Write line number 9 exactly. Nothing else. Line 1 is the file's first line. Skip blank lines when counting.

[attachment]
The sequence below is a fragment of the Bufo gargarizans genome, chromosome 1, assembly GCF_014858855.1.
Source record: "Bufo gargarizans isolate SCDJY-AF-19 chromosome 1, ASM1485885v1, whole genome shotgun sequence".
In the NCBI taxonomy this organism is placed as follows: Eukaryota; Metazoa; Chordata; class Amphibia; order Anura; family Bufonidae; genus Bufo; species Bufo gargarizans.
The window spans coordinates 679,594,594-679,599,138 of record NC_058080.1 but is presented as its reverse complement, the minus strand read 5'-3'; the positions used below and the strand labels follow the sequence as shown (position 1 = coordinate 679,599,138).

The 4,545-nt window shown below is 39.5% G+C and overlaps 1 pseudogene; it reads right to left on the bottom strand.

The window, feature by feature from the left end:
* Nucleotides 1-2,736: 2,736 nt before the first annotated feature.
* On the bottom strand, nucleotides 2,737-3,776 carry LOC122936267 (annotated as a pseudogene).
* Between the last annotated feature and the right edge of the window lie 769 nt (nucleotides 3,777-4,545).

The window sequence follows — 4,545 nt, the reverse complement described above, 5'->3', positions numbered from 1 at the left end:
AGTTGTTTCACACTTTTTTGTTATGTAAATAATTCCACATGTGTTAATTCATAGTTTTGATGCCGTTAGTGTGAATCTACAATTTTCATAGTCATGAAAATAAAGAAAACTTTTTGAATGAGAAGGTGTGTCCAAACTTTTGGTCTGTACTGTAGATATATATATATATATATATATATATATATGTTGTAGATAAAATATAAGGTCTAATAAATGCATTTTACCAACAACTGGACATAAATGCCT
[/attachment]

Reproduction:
* Between the last annotated feature and the right edge of the window lie 769 nt (nucleotides 3,777-4,545).